Well, I'm not an epidemiologist, but I know much more about mortality statistics than Burchell and yet the Australian passed Burchell off as an expert and published his erroneous critique of the Lancet study. (Burchell even assumes that the Iraq Body Count has recorded every single death in Iraq. See a recent British Medical Journal on the problems with such passive estimates.)

"Pseudo-expertise and vituperation" seems to be a more accurate description of Burchell's work for the Australian than that of the bloggers that the Australian criticises.

Update: John Quiggin comments:

First, it's amazing and depressing that the Oz seems determined to continue trashing its reputation, already in tatters from its embrace of global warming delusionism, and the thrashing it took from pseph-bloggers in the leadup to the 2007 election. Australia could use a good national newspaper but it doesn't have one (the Fin doesn't really count in this context), and only radical changes from the top down can bring the Oz anywhere near delivering on this aim.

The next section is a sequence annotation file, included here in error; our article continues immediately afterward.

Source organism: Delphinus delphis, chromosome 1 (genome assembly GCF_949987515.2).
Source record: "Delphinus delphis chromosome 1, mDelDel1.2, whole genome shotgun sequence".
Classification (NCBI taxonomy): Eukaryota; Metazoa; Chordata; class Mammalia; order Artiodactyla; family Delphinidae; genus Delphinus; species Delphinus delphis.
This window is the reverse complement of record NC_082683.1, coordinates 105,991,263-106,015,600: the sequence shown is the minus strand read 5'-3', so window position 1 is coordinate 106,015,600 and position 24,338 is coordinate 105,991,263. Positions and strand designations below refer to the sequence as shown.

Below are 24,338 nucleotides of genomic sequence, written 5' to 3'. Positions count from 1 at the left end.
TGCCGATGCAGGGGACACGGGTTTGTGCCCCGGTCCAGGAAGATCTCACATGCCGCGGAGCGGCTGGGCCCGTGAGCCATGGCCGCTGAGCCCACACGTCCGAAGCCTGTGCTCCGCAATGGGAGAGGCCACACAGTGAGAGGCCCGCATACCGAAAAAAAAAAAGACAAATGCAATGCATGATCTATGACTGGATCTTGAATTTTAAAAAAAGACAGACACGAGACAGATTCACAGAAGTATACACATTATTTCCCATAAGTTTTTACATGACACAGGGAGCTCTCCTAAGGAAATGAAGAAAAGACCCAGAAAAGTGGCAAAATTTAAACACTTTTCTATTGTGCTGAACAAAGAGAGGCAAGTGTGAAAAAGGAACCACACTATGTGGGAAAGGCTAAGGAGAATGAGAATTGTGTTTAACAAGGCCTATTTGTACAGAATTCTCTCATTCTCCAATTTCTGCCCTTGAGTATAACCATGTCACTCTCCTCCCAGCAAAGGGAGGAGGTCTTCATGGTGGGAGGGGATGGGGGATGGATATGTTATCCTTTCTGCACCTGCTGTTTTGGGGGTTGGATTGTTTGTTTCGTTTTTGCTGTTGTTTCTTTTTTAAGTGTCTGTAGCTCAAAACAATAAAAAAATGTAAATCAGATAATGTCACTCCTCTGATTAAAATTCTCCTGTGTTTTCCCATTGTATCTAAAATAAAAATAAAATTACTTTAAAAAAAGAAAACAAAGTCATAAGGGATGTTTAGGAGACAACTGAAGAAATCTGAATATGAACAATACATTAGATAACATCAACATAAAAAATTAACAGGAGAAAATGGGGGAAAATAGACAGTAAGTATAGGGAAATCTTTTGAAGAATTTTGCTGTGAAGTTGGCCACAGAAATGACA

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Burchell's article is spot on. Why don't all you bloggers go and get a real life? The hours each day you frit away on fruitless waffle must adversely affect your mental and physical health. And to what end? Nothing! You really need help. My first and last post here.

The Robert who has posted only once here wrote:

My first and last post here.


By The Robert who… (not verified) on 23 Jun 2008 #permalink

Than you Robert (#1), your position is noted and filed.

And Robert (#2) aka The Robert, I agree:


Robert First-and-last-post.

Sorry mate, but it takes only one post to lose your virginity. Didn't your mummy ever tell you that? You are now a part of the blogosphere, and will remain so inducted for all time.

I hope that you are able to live with your self-loathing.

Of course, your unquestioning support for Burchell indicates a non-analytical and likely a prejudiced mind, so loathing in general is probably your thing.

That must surely adversely affect your mental and physical health...

By Bernard J. (not verified) on 23 Jun 2008 #permalink

A "journalist", surely, originally meant "someone who keeps a journal". Blogging takes journalism back to its roots. So, the reader has to be careful not to believe everything they read. Horrors! Blogging, with all it's obvious buffoons, might remind readers that they have to think critically! A century of work convincing the people that corporate news is so trustworthy you can belive it without thinking, down the toilet! Whatever will become of the MSM now?